Bayesian shrinkage methods have generated a lot of recent interest as tools for high-dimensional regression and model selection. These methods naturally facilitate tractable uncertainty quantification and incorporation of prior information. A common feature of these models, including the Bayesian lasso, global-local shrinkage priors, and spike-and-slab priors is that the corresponding priors on the regression coefficients can be expressed as scale mixture of normals. Read More


The CANDECOMP/PARAFAC (CP) tensor decomposition is a popular dimensionality-reduction method for multiway data. Dimensionality reduction is often sought since many high-dimensional tensors have low intrinsic rank relative to the dimension of the ambient measurement space. However, the emergence of `big data' poses significant computational challenges for computing this fundamental tensor decomposition. Read More


A novel numerical method for the estimation of large time-varying parameter (TVP) models is proposed. The Kalman filter and Kalman smoother estimates of the TVP model are derived within the context of generalised linear least squares and through the use of numerical linear algebra. The method developed is based on numerically stable and computationally efficient strategies. Read More


The package cleanNLP provides a set of fast tools for converting a textual corpus into a set of normalized tables. The underlying natural language processing pipeline utilizes Stanford's CoreNLP library, exposing a number of annotation tasks for text written in English, French, German, and Spanish. Annotators include tokenization, part of speech tagging, named entity recognition, entity linking, sentiment analysis, dependency parsing, coreference resolution, and information extraction. Read More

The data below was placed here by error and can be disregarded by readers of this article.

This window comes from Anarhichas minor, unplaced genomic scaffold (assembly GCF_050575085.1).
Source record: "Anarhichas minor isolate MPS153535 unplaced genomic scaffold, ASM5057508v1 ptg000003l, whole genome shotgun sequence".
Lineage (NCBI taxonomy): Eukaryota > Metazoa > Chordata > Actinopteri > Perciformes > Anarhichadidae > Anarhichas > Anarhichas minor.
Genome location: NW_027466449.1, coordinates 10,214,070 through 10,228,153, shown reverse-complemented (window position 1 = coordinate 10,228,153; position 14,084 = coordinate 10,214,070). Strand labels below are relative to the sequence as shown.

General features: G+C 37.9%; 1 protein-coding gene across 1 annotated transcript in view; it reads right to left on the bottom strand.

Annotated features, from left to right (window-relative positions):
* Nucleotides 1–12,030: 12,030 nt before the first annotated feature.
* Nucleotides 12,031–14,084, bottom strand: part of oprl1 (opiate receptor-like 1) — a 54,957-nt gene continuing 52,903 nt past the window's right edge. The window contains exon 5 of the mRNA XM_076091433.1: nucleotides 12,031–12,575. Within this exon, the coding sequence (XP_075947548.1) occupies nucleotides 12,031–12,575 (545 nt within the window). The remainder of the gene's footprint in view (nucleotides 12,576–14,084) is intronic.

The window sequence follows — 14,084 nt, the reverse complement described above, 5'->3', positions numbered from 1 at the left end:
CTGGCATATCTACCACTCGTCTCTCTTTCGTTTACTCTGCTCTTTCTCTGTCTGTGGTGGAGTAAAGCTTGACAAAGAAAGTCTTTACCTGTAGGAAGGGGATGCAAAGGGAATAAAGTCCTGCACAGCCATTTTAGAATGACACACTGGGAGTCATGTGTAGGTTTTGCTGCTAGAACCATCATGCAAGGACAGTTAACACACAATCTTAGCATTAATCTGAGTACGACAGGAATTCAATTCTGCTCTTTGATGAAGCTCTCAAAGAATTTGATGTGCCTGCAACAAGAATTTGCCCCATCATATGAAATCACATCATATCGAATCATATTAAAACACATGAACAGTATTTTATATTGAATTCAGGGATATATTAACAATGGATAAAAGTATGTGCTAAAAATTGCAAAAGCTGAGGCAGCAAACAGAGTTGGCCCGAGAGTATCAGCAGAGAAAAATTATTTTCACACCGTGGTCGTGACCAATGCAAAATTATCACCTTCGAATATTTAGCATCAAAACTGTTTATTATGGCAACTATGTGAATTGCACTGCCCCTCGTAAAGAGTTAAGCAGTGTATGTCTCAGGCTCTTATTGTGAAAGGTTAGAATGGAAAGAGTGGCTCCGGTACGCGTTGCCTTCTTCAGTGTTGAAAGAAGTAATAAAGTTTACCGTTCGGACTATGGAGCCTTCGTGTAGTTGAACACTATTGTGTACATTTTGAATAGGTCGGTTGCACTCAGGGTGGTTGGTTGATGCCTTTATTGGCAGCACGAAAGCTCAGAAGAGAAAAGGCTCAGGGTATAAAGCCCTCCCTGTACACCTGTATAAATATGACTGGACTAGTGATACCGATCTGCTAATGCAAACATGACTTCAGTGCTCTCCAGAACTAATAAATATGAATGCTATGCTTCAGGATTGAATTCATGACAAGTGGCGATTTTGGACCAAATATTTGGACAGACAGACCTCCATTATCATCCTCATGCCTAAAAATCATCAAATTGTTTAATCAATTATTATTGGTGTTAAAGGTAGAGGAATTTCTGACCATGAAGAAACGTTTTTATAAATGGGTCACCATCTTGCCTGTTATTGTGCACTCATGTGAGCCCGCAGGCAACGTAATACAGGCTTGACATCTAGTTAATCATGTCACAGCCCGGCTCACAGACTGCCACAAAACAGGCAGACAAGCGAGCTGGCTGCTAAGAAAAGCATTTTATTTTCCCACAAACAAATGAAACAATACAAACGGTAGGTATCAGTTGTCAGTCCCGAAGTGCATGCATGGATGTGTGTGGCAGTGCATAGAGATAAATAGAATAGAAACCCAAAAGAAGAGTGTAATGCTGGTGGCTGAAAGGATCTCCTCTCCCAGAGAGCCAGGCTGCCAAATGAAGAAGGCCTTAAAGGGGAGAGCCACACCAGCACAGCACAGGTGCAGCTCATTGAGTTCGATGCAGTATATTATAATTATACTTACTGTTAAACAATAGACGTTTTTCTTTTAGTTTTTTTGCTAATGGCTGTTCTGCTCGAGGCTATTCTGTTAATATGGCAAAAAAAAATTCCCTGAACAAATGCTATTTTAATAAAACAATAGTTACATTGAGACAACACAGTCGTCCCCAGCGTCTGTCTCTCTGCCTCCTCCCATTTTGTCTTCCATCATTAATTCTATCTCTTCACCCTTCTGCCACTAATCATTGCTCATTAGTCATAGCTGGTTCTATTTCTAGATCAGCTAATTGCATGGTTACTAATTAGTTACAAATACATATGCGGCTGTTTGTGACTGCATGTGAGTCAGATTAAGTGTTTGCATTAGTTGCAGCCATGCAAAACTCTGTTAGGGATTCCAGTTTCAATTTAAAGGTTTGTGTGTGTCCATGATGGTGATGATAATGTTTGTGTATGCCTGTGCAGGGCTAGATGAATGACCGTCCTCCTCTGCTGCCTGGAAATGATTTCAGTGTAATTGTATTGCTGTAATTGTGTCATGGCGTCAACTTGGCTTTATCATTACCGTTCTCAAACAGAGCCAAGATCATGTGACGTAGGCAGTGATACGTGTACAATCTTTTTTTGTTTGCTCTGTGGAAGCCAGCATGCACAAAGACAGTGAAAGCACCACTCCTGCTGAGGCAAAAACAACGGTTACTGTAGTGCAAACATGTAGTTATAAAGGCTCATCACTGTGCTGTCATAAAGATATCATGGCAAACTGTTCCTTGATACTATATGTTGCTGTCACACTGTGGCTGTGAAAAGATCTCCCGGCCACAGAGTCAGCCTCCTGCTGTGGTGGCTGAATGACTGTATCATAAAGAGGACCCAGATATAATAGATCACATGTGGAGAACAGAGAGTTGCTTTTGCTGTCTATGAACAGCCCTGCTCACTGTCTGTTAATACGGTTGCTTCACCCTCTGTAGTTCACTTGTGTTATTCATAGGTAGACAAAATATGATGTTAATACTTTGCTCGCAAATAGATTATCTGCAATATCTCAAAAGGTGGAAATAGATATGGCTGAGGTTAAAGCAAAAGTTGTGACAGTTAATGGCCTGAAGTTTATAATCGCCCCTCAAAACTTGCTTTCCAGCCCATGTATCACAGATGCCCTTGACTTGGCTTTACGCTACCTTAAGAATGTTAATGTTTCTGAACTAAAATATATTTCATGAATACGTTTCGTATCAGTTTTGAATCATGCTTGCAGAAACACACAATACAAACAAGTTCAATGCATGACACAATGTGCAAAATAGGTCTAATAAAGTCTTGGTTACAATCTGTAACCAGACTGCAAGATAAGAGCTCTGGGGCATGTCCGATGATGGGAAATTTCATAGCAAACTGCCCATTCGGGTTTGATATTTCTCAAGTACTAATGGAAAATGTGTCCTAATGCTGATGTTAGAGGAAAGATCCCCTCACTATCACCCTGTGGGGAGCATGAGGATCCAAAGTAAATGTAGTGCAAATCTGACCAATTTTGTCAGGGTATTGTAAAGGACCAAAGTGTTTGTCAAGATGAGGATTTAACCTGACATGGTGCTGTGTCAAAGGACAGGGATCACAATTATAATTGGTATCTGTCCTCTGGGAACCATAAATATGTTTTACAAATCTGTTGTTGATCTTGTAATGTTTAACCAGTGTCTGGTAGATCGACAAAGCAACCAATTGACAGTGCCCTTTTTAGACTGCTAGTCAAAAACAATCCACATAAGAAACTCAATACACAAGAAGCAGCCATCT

Clustering is the process of finding underlying group structures in data. Although model-based clustering is firmly established in the multivariate case, there is relative paucity for matrix variate distributions, and there are even fewer examples using matrix variate skew distributions. In this paper, we look at parameter estimation for a finite mixture of matrix variate skew-t distributions in the context of model-based clustering. Read More


Growth mixture models (GMMs) incorporate both conventional random effects growth modeling and latent trajectory classes as in finite mixture modeling; therefore, they offer a way to handle the unobserved heterogeneity between subjects in their development. GMMs with Gaussian random effects dominate the literature. When the data are asymmetric and/or have heavier tails, more than one latent class is required to capture the observed variable distribution. Read More


2017Mar
Affiliations: 1Department of Statistical Sciences, Sapienza University of Rome, Italy, 2Department of Statistical Sciences, Sapienza University of Rome, Italy

When a Genetic Algorithm (GA), or a stochastic algorithm in general, is employed in a statistical problem, the obtained result is affected by both variability due to sampling, that refers to the fact that only a sample is observed, and variability due to the stochastic elements of the algorithm. This topic can be easily set in a framework of statistical and computational tradeoff question, crucial in recent problems, for which statisticians must carefully set statistical and computational part of the analysis, taking account of some resource or time constraints. In the present work we analyze estimation problems tackled by GAs, for which variability of estimates can be decomposed in the two sources of variability, considering some constraints in the form of cost functions, related to both data acquisition and runtime of the algorithm. Read More